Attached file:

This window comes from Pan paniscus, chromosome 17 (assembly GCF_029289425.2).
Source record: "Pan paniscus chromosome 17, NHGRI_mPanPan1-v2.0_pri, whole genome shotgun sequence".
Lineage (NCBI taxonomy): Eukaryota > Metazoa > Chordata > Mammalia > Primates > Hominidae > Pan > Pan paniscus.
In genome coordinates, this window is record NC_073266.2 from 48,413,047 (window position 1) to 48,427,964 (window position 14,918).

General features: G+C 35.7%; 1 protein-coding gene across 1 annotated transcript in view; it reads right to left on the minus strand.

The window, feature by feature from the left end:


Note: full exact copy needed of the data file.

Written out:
This window comes from Pan paniscus, chromosome 17 (assembly GCF_029289425.2).
Source record: "Pan paniscus chromosome 17, NHGRI_mPanPan1-v2.0_pri, whole genome shotgun sequence".
Lineage (NCBI taxonomy): Eukaryota > Metazoa > Chordata > Mammalia > Primates > Hominidae > Pan > Pan paniscus.
In genome coordinates, this window is record NC_073266.2 from 48,413,047 (window position 1) to 48,427,964 (window position 14,918).

General features: G+C 35.7%; 1 protein-coding gene across 1 annotated transcript in view; it reads right to left on the minus strand.

The window, feature by feature from the left end: